Two other enterprise-class storage vendors have also raised their hard drives prices in as many months, and Lenovo said it had run short of certain drives for its PC systems.
Flooding in Thailand that began in August and lasted about three months wreaked havoc on disk drive manufacturers, in some cases shutting down as much as 75 percent of production.
"Similar to other vendors we have seen a negative impact to our drive costs. While we initially absorbed the cost increases to protect our partners and customers, we are no longer able to do so," NetApp stated in its announcement.
IDC analyst John Rydning said the most "painful period" for drive shortages would last from December 2011 through February 2012.
"We expect the situation will improve, but it won't feel as if things are back to normal until 2013," he said.
In November, Hewlett-Packard sent a letter (PDF) to its customers stating that the reduction in available hard drives had caused "immediate and significant increases in the prices that HP and all other vendors pay for hard disk drives."
Tom Joyce, HP's vice president of marketing, told customers that component prices had risen about 20 percent, forcing HP to increase its prices for certain hard drives. He did not specify which hard drives were included in the price increases.
"In the ordinary course of business, we often adjust prices we charge for components based upon market conditions, and this situation is no exception. What is different now is that some of these component prices may rise significantly, and for an indeterminate period of time," Joyce stated.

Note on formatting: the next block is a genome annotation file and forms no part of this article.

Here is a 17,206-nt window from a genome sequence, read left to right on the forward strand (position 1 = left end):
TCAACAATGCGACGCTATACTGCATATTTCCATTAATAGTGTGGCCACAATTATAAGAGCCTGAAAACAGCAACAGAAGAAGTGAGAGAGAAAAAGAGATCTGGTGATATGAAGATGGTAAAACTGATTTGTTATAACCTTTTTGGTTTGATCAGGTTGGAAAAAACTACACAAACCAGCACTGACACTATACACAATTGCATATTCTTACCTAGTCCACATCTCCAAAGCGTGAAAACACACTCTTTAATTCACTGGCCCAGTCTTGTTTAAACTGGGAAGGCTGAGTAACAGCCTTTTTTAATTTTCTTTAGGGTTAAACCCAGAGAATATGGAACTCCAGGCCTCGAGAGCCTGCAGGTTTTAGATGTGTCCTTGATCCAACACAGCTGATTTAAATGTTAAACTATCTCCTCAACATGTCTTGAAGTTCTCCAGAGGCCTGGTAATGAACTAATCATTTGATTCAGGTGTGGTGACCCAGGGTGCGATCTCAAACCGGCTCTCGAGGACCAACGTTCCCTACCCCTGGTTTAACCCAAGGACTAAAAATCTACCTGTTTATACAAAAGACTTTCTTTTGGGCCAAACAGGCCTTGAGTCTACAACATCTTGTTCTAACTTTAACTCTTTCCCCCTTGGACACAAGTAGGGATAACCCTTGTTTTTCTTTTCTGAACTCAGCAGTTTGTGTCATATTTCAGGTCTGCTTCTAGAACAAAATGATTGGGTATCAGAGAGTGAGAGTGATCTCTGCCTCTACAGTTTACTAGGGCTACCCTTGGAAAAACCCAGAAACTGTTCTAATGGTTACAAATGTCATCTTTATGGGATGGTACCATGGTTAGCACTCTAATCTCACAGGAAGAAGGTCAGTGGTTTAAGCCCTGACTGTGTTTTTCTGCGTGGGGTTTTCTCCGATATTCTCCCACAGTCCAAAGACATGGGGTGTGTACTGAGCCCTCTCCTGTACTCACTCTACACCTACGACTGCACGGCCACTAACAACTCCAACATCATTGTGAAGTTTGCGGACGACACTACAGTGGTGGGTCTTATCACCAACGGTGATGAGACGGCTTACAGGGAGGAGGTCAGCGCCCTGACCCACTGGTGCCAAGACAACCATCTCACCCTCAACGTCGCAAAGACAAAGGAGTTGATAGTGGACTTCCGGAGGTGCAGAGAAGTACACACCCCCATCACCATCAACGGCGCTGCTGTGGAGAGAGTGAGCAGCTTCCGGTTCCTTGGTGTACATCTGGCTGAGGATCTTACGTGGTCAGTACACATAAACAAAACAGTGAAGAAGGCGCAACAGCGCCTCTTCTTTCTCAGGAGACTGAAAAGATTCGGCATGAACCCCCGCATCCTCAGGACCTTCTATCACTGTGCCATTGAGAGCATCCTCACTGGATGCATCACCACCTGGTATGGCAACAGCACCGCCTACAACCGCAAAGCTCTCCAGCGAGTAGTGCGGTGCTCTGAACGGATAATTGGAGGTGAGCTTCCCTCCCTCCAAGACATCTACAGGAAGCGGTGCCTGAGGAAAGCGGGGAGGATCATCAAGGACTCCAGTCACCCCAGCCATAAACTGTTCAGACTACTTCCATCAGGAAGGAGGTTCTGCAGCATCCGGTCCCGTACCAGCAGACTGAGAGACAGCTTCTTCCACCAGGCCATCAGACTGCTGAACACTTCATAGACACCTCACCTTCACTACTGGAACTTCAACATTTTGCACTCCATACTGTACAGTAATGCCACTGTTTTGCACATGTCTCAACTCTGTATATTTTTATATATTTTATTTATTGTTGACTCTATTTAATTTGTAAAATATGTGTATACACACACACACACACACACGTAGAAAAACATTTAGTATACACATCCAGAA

Also in November, Lenovo sent an email to its corporate IT customers telling them it is out of a number of hard disk drives, including the highly popular 7,200-rpm models.
In the email obtained by Computerworld, a Lenovo representative stated that customers who normally purchase systems with 160GB 7,200-rpm drives, or various other drives that are unavailable, will have to settle for "off-spec" drives.
Most recently, drive prices on consumer sites have begun to settle down. According to Dynamite Data, the top 50 hard drives on sites such as Newegg.com and Tigerdirect.com, leaped in price by 50 percent to 150 percent after the flooding.
Lucas Mearian covers storage, disaster recovery and business continuity, financial services infrastructure and health care IT for Computerworld. Follow Lucas on Twitter at @lucasmearian or subscribe to Lucas's RSS feed. His email address is firstname.lastname@example.org. Read more about storage hardware in Computerworld's Storage Hardware Topic Center.